Scottsdale Water

On Tuesday, Feb. 21, the Scottsdale City Council will consider authorizing an agreement with Maricopa County that would re-open a supply of water for non-city residents in unincorporated Rio Verde Foothills, while remaining in compliance with Scottsdale's drought management plan.  

Rio Verde is a separate community governed by Maricopa County, not the City of Scottsdale. In the past, Rio Verde water haulers were allowed to fill-up tanks at city of Scottsdale fill stations. However, given the drought on the Colorado River, the city of Scottsdale stopped allowing water to be transported outside of the city in compliance with its Drought Management Plan. Per that state-mandated plan, Scottsdale restricted access to its water for non-city residents on Jan. 1.

After receiving pushback, the Scottsdale Office of Communication released a public statement Jan. 16, stating the city had warned Rio Verde of the issue for “many years, especially given the requirements of the city’s mandated drought plan.” The statement also said “the city remains firm in its position and is confident it is on the right side of the law.”

Because of this restriction, the water haulers Rio Verde relied on had to find another source of water, which the city of Scottsdale said could be hauled from other jurisdictions to continue to serve homes in Rio Verde.

Since the Jan. 1 restriction and subsequent Jan. 16 statement, Scottsdale has been working with state and county representatives to provide a temporary solution for Rio Verde Foothills residents.

The solution now proposed – which is subject to approval by the Scottsdale City Council and then Maricopa County – would provide temporary (up to three years) access to city water for current Rio Verde Foothill residents. Under the parameters of the agreement, the county will attempt a building permit moratorium in the impacted area to the extent allowed under state law.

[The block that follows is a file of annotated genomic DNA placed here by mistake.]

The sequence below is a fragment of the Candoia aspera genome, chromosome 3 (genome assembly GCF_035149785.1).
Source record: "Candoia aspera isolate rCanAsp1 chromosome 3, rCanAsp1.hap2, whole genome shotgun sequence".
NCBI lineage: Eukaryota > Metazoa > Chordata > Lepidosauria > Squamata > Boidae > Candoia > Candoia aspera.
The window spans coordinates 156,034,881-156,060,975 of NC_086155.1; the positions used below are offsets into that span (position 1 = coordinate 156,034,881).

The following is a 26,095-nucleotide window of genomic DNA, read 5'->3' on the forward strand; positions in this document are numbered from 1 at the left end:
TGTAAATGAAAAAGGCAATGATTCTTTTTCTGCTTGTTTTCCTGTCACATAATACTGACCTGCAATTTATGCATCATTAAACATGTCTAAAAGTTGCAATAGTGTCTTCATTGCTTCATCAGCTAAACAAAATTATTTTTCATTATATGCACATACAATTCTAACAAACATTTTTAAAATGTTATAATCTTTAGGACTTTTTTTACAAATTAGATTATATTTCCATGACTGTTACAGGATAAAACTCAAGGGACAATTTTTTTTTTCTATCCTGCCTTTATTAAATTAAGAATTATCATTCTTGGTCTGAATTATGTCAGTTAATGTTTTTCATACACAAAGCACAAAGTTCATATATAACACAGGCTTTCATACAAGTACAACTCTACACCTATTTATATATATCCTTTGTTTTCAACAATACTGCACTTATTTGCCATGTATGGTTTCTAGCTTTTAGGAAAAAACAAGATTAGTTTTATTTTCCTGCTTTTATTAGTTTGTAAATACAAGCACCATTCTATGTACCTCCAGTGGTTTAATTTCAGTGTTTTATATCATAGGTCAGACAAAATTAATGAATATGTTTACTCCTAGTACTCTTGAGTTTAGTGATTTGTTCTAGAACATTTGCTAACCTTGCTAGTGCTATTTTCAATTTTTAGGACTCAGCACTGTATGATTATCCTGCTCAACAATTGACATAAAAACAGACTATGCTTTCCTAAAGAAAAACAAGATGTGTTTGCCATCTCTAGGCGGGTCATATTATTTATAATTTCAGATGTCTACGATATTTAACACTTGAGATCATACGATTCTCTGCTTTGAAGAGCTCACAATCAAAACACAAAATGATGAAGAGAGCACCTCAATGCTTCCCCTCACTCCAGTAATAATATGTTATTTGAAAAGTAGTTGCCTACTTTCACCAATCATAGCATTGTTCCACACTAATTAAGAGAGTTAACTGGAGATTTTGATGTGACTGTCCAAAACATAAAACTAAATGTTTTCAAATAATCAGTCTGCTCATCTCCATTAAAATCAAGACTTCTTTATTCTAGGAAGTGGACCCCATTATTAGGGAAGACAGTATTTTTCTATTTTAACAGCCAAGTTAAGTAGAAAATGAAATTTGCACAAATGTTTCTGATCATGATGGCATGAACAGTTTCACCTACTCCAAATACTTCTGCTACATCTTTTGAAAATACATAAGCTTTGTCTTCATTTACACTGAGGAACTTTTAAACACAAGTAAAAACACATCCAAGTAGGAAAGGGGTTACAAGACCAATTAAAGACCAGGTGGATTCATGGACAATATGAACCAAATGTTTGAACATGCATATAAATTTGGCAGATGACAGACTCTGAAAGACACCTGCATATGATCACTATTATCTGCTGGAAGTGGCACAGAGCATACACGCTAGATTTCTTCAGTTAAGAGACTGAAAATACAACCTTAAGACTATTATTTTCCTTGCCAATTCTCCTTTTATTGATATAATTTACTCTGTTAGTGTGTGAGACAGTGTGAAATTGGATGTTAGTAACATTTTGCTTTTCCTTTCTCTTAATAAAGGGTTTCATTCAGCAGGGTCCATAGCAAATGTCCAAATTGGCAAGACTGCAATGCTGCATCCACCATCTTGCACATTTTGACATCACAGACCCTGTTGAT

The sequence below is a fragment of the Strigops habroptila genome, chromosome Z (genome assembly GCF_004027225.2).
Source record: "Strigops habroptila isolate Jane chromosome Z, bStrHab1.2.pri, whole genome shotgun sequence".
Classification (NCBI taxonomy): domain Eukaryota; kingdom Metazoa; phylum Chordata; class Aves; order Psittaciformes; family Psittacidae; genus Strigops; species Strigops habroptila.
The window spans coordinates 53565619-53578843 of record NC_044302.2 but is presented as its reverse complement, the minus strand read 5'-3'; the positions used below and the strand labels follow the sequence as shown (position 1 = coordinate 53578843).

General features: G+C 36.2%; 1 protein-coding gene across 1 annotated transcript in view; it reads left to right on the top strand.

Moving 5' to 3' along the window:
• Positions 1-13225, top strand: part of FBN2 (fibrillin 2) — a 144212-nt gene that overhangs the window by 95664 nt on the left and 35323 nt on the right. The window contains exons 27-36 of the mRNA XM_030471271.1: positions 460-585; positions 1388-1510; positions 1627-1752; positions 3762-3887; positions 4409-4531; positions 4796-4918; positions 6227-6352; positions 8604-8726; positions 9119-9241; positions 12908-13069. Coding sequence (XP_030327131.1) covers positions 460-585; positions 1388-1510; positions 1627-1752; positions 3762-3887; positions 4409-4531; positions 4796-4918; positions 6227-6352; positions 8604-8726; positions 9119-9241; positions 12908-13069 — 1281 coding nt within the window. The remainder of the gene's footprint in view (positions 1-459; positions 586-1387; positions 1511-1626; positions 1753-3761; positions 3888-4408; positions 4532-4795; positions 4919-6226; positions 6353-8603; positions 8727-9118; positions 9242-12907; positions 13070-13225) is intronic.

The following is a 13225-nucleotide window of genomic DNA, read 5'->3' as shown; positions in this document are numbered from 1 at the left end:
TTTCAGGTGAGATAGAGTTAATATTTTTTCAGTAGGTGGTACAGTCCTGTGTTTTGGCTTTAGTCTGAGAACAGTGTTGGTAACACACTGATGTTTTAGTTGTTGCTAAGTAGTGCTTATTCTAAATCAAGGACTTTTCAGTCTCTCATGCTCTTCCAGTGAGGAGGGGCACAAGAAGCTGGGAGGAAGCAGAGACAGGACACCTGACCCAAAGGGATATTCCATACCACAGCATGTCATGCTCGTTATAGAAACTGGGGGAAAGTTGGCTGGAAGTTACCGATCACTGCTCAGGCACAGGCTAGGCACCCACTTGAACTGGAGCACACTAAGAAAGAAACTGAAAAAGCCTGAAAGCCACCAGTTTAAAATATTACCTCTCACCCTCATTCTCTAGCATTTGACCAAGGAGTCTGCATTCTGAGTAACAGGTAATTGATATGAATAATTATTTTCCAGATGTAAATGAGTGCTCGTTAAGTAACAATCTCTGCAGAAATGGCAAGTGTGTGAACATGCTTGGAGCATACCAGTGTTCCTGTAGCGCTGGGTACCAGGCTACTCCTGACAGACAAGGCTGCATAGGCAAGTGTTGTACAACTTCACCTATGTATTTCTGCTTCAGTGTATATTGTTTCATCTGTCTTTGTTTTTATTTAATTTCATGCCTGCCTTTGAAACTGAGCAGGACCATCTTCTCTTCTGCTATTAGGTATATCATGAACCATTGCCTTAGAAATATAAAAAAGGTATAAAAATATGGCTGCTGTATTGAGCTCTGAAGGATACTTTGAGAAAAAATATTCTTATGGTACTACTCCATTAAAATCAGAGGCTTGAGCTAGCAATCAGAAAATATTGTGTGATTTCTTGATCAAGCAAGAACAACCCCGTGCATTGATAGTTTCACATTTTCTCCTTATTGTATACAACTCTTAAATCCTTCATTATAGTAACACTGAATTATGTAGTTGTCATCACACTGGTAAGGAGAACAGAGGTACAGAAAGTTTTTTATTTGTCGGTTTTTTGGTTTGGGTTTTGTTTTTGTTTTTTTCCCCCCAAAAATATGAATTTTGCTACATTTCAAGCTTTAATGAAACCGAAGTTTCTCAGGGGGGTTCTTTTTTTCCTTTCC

The agreement is contingent on the city obtaining additional water resources from a third party that Scottsdale would treat and make available for delivery by Maricopa County. The city will fully recover its costs through fees charged to Maricopa County.

“Early in this process, the Scottsdale City Council committed to working toward solutions for Rio Verde Foothills that comply with our drought management plan and do not negatively impact city residents – this proposal achieves those goals,” said Mayor David Ortega. “Many different levels of government have come together to draft this solution, and Scottsdale looks forward to Maricopa County’s action on the last few steps.”

If water resources from a third-party are reduced for any reason, including drought, the city will reduce deliveries to Rio Verde Foothills residents.

If approved by the Scottsdale City Council, water via Scottsdale can be available to Maricopa County as soon as they can approve the agreement and establish a method for making this water available to Rio Verde Foothills residents.

The Scottsdale City Council report, draft agreement and special agenda for the Feb. 21 meeting can be found at For more information about the City of Scottsdale’s water, including facts, figures and statements regarding Rio Verde, visit

(0) comments

Welcome to the discussion.

Thank you for taking part in our commenting section. We want this platform to be a safe and inclusive community where you can freely share ideas and opinions. Comments that are racist, hateful, sexist or attack others won’t be allowed. Just keep it clean. Do these things or you could be banned:

• Don’t name-call and attack other commenters. If you’d be in hot water for saying it in public, then don’t say it here.

• Don’t spam us.

• Don’t attack our journalists.

Let’s make this a platform that is educational, enjoyable and insightful.

Email questions to

Share your opinion


Join the conversation

Recommended for you